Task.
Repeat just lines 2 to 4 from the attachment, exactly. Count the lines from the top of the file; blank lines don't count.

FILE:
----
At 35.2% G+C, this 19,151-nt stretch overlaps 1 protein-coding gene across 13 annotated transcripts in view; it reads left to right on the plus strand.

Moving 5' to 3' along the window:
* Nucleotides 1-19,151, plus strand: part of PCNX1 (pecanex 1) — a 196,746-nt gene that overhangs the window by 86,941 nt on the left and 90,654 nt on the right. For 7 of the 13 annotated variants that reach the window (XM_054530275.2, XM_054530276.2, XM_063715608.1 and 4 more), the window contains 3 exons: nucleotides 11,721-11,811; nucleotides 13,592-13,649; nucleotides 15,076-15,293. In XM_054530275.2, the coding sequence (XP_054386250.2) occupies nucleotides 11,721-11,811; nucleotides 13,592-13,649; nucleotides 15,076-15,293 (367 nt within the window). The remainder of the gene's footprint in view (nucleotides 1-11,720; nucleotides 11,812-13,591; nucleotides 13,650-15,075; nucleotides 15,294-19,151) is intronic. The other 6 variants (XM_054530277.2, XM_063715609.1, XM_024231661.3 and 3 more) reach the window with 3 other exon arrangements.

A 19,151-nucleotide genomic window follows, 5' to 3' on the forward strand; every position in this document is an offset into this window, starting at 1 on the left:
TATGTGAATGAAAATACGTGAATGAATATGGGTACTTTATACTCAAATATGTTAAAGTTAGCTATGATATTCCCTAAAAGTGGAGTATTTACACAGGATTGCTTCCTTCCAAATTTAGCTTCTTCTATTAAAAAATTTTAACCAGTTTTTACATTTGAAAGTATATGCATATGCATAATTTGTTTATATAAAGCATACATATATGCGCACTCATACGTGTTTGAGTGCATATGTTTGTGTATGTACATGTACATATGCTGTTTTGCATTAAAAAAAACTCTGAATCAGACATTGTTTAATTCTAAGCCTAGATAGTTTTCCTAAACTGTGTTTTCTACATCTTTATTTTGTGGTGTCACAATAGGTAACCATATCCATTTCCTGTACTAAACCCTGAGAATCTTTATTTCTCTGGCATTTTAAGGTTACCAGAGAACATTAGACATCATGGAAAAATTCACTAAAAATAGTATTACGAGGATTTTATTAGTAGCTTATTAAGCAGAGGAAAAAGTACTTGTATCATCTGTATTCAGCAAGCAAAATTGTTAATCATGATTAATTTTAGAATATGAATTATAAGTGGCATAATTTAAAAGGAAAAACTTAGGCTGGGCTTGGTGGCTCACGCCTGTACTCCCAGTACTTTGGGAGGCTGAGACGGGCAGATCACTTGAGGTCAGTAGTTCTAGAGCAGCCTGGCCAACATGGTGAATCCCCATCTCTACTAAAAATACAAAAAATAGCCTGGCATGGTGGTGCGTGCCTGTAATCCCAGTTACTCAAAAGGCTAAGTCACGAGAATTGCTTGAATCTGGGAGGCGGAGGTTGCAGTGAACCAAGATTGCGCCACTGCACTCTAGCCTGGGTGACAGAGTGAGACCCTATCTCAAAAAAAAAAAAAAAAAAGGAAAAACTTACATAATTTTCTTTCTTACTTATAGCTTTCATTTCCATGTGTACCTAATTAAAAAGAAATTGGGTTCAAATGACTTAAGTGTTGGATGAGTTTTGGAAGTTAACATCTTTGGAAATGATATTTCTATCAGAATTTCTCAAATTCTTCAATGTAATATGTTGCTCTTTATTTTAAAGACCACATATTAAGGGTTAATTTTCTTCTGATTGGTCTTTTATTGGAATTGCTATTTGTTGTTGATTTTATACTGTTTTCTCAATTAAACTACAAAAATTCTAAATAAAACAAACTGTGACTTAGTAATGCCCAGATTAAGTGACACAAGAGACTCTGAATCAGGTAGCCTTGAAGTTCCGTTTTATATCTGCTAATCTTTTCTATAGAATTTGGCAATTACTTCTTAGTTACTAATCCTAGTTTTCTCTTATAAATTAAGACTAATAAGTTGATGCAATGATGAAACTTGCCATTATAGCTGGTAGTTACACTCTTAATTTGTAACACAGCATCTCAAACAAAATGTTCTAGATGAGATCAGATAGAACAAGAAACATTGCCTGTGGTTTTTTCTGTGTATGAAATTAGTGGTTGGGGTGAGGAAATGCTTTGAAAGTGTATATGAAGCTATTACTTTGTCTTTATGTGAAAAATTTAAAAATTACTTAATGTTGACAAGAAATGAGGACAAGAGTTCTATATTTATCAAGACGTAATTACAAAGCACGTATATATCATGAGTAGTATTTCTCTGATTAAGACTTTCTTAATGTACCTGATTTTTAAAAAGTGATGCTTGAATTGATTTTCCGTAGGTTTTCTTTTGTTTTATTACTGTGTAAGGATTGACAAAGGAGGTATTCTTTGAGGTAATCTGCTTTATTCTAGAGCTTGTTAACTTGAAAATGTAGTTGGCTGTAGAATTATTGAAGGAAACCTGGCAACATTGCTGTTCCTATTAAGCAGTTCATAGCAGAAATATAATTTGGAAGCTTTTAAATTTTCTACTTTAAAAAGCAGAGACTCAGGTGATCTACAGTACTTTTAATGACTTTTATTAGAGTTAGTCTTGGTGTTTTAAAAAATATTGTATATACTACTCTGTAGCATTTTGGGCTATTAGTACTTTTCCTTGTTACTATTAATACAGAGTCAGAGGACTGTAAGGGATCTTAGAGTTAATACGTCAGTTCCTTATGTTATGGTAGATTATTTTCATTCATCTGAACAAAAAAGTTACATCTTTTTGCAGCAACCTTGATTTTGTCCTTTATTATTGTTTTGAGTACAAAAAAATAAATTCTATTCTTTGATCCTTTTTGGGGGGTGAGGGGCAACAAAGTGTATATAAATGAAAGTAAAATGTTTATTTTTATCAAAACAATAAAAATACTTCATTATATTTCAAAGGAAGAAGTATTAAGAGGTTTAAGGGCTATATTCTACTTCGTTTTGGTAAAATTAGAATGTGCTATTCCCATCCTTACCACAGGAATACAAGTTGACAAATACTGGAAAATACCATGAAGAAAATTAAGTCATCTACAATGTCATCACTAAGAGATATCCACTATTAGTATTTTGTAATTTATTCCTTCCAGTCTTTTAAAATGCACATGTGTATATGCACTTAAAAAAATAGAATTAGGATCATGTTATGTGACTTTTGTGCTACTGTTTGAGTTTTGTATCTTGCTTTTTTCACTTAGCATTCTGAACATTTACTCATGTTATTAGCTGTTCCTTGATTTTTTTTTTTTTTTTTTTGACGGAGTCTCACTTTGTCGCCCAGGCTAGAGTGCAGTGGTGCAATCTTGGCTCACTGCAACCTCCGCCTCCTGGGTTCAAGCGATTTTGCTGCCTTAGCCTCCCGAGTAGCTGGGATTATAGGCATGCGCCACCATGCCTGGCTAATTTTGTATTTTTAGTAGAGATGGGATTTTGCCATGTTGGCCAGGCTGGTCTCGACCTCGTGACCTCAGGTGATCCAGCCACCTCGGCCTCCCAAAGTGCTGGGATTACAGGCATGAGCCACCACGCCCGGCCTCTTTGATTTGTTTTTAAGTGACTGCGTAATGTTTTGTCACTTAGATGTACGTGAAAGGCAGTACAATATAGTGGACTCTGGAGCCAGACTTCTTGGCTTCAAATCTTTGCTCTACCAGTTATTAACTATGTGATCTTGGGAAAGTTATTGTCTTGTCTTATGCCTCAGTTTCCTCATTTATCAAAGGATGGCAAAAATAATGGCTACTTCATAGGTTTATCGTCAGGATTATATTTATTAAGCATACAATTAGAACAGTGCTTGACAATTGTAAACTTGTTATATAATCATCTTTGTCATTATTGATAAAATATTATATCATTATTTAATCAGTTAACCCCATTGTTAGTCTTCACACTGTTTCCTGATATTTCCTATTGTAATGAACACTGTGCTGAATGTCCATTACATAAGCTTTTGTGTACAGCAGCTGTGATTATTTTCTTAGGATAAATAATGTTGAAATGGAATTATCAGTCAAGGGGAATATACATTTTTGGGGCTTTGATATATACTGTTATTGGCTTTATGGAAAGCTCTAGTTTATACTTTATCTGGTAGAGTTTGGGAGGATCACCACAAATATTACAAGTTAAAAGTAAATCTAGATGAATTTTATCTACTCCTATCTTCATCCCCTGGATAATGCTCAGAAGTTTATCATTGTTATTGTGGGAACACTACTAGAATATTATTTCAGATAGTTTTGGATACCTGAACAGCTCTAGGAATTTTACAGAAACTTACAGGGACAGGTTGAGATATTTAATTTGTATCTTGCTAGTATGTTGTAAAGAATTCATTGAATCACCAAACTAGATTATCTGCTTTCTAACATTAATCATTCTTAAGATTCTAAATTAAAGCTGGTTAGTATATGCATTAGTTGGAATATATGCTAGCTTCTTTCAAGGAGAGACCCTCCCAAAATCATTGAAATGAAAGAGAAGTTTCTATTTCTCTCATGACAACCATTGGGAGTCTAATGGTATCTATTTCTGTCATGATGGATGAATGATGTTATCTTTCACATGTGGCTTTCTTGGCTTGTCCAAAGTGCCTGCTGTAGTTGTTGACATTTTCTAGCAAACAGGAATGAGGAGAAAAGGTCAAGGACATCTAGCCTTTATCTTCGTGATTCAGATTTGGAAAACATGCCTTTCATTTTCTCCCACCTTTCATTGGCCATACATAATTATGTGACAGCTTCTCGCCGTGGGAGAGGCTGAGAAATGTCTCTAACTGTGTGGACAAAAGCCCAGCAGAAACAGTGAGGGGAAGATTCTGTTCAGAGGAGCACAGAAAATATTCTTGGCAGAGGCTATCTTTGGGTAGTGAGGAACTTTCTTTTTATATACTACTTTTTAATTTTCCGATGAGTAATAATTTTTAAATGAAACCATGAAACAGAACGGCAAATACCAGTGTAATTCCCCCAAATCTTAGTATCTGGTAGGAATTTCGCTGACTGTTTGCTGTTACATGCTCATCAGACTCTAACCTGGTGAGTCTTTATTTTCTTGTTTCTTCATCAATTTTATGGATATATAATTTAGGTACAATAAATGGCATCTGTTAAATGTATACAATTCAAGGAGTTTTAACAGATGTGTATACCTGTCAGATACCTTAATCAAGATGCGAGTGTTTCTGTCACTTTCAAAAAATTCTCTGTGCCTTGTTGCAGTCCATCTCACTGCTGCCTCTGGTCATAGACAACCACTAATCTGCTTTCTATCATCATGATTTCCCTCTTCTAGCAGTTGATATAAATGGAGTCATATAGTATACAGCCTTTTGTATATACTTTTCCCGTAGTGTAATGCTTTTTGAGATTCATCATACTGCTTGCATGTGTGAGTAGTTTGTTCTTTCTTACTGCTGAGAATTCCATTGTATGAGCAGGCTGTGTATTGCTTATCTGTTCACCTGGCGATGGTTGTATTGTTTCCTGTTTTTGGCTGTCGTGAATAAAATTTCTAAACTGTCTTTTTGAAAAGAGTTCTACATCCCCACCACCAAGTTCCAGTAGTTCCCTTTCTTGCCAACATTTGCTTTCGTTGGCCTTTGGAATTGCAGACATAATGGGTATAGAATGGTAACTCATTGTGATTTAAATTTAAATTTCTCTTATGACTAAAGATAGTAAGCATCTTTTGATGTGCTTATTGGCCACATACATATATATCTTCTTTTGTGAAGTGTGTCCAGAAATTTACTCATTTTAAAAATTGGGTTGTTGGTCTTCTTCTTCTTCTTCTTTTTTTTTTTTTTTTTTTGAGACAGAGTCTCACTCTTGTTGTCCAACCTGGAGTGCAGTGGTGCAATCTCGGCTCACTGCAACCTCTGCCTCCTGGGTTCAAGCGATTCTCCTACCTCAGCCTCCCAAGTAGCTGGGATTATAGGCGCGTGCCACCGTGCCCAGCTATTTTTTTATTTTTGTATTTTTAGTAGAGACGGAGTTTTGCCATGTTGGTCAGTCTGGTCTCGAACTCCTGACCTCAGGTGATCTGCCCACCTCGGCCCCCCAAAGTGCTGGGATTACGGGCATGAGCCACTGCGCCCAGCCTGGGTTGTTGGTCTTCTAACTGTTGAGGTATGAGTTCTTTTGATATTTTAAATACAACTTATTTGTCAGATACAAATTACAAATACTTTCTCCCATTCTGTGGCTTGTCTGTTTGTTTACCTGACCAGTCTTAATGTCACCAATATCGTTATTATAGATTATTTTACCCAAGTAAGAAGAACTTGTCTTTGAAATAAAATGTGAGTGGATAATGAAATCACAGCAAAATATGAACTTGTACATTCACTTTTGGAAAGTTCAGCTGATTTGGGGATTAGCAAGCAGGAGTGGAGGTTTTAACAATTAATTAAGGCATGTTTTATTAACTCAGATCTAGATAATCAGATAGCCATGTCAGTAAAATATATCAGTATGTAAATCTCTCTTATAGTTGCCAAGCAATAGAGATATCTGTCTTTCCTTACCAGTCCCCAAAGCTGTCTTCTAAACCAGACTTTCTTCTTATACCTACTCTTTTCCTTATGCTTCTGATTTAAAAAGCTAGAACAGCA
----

Moving 5' to 3' along the window:
* Nucleotides 1-19,151, plus strand: part of PCNX1 (pecanex 1) — a 196,746-nt gene that overhangs the window by 86,941 nt on the left and 90,654 nt on the right. For 7 of the 13 annotated variants that reach the window (XM_054530275.2, XM_054530276.2, XM_063715608.1 and 4 more), the window contains 3 exons: nucleotides 11,721-11,811; nucleotides 13,592-13,649; nucleotides 15,076-15,293. In XM_054530275.2, the coding sequence (XP_054386250.2) occupies nucleotides 11,721-11,811; nucleotides 13,592-13,649; nucleotides 15,076-15,293 (367 nt within the window). The remainder of the gene's footprint in view (nucleotides 1-11,720; nucleotides 11,812-13,591; nucleotides 13,650-15,075; nucleotides 15,294-19,151) is intronic. The other 6 variants (XM_054530277.2, XM_063715609.1, XM_024231661.3 and 3 more) reach the window with 3 other exon arrangements.

A 19,151-nucleotide genomic window follows, 5' to 3' on the forward strand; every position in this document is an offset into this window, starting at 1 on the left: